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Liver Cleansing

By Tash Hughes of Word Constructions

 The liver is a vital organ that helps clear away toxins and impurities from our bodies.

The Liver Cleansing Diet is one way of helping the liver filter out impurities from our blood. This diet, written by Dr Sandra Cabot, has been around for about 8 years and has been reported as beneficial by many people who have tried it.

Although some people notice a weight loss during the diet, it isn’t a weight loss program and doesn’t restrict calorie intakes. It is a healthy eating program, and many of the habits gained during the 8 week diet can be maintained afterwards as part of a healthy lifestyle.

Diet outline

The liver cleansing diet takes 8 weeks to complete in full and establishes a better metabolic balance. It helps people with liver problems as well as those just wanting to feel healthier.

Some of the main factors of the diet include:

  • Dairy free

  • Drinking a daily liver tonic

  • Reducing sugar intake

  • Reducing red meats

  • Drinking two litres of water a day


The liver cleansing diet isn’t easy for many westerners used to a lot of processed and fast food options. In fact, many such people will look at the diet and decide it’s too hard to contemplate unless they are forced into it.

If the diet appears too hard for you, perhaps try some simple changes in your diet for a few weeks first to ease yourself into it. These changes will have their own benefits and might just make the whole diet seem achievable.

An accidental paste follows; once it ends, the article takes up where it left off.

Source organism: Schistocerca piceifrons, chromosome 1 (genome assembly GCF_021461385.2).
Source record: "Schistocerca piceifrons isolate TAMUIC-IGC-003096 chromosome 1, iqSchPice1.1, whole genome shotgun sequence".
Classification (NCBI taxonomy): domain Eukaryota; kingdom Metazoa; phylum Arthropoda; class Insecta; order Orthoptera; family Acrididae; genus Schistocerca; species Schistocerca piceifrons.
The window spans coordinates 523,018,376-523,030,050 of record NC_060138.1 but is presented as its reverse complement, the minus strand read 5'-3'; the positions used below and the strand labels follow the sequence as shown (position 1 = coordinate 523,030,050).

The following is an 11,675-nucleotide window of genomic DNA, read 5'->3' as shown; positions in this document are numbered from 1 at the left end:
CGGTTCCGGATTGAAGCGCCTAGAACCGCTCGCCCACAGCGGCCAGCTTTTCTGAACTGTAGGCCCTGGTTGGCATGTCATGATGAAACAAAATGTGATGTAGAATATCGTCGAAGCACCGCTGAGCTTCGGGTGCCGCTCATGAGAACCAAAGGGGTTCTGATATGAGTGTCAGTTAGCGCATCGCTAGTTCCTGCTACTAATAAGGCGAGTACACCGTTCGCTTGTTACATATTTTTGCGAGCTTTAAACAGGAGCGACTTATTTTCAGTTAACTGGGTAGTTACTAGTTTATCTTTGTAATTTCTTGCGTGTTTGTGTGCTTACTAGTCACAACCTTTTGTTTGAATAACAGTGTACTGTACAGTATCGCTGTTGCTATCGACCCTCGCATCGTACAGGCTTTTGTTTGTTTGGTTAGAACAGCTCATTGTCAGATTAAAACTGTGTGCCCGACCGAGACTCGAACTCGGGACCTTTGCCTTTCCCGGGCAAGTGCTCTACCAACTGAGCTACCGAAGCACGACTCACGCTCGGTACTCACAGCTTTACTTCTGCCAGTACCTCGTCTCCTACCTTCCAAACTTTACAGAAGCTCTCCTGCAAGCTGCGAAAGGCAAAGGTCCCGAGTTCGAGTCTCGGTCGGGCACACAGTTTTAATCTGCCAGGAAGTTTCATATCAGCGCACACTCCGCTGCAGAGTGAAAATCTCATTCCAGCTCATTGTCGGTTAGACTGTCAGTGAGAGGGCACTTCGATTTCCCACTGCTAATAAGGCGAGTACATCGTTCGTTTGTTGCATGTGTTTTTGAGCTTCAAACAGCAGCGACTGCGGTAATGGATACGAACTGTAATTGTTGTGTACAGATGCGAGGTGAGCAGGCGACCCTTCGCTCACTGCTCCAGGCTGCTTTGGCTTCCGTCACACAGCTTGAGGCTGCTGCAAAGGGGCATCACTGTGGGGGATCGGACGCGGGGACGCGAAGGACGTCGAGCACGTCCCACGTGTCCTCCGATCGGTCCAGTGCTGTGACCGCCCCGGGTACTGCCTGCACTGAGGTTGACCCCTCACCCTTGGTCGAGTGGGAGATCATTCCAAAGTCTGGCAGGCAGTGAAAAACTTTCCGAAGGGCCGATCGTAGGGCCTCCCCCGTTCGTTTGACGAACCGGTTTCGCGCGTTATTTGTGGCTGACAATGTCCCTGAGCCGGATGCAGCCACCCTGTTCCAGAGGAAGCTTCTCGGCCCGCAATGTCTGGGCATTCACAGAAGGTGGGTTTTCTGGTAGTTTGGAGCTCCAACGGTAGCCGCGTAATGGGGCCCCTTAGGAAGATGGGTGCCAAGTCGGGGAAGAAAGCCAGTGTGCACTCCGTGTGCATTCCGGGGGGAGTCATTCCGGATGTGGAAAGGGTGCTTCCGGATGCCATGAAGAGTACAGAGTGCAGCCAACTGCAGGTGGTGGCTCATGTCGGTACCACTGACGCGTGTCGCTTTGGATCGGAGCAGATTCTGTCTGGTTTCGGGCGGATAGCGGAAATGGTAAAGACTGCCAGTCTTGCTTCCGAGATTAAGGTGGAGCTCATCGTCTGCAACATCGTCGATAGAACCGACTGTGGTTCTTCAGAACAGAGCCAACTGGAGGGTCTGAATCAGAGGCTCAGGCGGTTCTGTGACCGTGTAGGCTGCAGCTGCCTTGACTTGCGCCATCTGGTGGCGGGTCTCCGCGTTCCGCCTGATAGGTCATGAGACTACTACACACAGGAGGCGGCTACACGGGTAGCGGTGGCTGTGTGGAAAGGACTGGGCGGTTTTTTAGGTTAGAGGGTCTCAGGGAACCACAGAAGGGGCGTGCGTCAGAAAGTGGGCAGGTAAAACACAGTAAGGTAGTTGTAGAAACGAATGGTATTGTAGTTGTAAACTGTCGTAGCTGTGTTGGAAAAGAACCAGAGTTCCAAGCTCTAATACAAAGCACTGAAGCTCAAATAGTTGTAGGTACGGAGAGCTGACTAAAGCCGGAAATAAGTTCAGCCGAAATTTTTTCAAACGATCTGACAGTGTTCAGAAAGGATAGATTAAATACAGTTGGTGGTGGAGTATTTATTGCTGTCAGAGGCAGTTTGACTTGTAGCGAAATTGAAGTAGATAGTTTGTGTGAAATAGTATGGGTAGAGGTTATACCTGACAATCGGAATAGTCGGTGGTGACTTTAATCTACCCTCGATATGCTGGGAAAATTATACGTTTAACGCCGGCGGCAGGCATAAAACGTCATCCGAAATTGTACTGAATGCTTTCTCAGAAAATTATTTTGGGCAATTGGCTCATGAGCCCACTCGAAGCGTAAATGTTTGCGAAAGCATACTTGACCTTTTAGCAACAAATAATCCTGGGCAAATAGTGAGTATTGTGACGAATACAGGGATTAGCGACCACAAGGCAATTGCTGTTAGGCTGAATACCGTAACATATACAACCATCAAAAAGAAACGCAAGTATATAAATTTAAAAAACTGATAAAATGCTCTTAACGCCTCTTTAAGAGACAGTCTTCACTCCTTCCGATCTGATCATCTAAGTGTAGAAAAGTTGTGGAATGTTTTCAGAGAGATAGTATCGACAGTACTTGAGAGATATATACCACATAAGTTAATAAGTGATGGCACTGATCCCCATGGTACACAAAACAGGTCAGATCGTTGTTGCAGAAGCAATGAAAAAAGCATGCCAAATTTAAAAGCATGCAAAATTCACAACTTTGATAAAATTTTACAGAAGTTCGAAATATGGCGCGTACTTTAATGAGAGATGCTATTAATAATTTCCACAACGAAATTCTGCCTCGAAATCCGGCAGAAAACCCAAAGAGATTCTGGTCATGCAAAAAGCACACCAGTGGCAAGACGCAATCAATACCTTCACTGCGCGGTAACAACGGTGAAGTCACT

• Make one day a week vegetarian. It really isn’t that hard to go without meat for just one day a week – try a napoli pasta sauce, nachos, a salad roll, fried rice or a vegetable curry.

  • Reduce the sweet drinks you have – even swapping one glass of water for a glass of cordial or soft drink will help you reduce the sugar in your diet. Likewise, having 1 or 1.5 teaspoons of sugar in your coffee is less than 2 teaspoons and it will add up over days and weeks.

  • Increase the amount of raw veggies you eat by having a salad instead of cooked veggies, grating a carrot as an edible garnish or use vegetable sticks as snacks with or without dips.

  • Buy pure fruit jams as a replacement for those with added sugar and preservatives.

  • Slow down your eating so you can enjoy the tastes and notice when you are full so you are less inclined to overeat.

  • Try some brown rice instead of white – you may be surprised to find it has much more flavour as well as more nutrients and fibre.

  • Use skim versions of dairy products to reduce the fat content, but choose those without added sugars.

  • Instead of puddings and cakes for desert, try stewed or canned fruit – without sugar or syrup. For a bit more interest, sprinkle over some honey and coconut and bake it for a short time.

  • Stop using butter and margarine on toast and bread, etc. If you’re having a sandwich, you will often find the filling is enough by itself anyway. As alternatives, consider using tomato paste, pesto, squashed avocado, tahini, humus, chutney or honey.

  • Instead of salad dressings from a bottle, use vinegar, lemon juice and herbs.

  • Avoid take away food that has been sitting in a shop – choose food that is cooked fresh. For instance, watching a hamburger being cooked is safer than a pasta or curry dish sitting in a bain marie.

  • Snack on nuts and seeds mid afternoon to keep your energy levels up without indulging in a chocolate bar or cake.

 Tash Hughes is a Microbiologist and the owner of Word Constructions. She is available to solve all your business writing problems! From letters to policies, newsletters to web content, Word Constructions writes all business documents to your style and satisfaction.




© 2005, Tash Hughes

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